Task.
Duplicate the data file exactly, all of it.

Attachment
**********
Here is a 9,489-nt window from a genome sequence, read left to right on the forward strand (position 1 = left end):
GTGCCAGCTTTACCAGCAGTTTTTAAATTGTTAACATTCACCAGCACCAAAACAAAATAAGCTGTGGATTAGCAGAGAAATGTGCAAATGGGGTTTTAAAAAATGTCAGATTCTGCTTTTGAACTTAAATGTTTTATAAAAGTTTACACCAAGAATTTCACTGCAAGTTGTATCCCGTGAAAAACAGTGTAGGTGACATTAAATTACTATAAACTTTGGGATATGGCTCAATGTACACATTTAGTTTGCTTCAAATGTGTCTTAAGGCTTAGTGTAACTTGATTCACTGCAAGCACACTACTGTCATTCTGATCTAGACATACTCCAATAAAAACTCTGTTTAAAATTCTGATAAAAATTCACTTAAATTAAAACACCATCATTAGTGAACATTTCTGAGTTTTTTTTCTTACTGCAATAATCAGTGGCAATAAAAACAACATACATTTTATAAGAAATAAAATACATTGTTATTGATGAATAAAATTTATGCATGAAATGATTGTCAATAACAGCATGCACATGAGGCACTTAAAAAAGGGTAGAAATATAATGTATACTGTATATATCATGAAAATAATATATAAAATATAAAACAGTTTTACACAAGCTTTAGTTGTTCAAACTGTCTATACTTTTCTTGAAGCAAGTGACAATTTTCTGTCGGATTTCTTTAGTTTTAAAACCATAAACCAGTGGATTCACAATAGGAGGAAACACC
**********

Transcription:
Here is a 9,489-nt window from a genome sequence, read left to right on the forward strand (position 1 = left end):
GTGCCAGCTTTACCAGCAGTTTTTAAATTGTTAACATTCACCAGCACCAAAACAAAATAAGCTGTGGATTAGCAGAGAAATGTGCAAATGGGGTTTTAAAAAATGTCAGATTCTGCTTTTGAACTTAAATGTTTTATAAAAGTTTACACCAAGAATTTCACTGCAAGTTGTATCCCGTGAAAAACAGTGTAGGTGACATTAAATTACTATAAACTTTGGGATATGGCTCAATGTACACATTTAGTTTGCTTCAAATGTGTCTTAAGGCTTAGTGTAACTTGATTCACTGCAAGCACACTACTGTCATTCTGATCTAGACATACTCCAATAAAAACTCTGTTTAAAATTCTGATAAAAATTCACTTAAATTAAAACACCATCATTAGTGAACATTTCTGAGTTTTTTTTCTTACTGCAATAATCAGTGGCAATAAAAACAACATACATTTTATAAGAAATAAAATACATTGTTATTGATGAATAAAATTTATGCATGAAATGATTGTCAATAACAGCATGCACATGAGGCACTTAAAAAAGGGTAGAAATATAATGTATACTGTATATATCATGAAAATAATATATAAAATATAAAACAGTTTTACACAAGCTTTAGTTGTTCAAACTGTCTATACTTTTCTTGAAGCAAGTGACAATTTTCTGTCGGATTTCTTTAGTTTTAAAACCATAAACCAGTGGATTCACAATAGGAGGAAACACC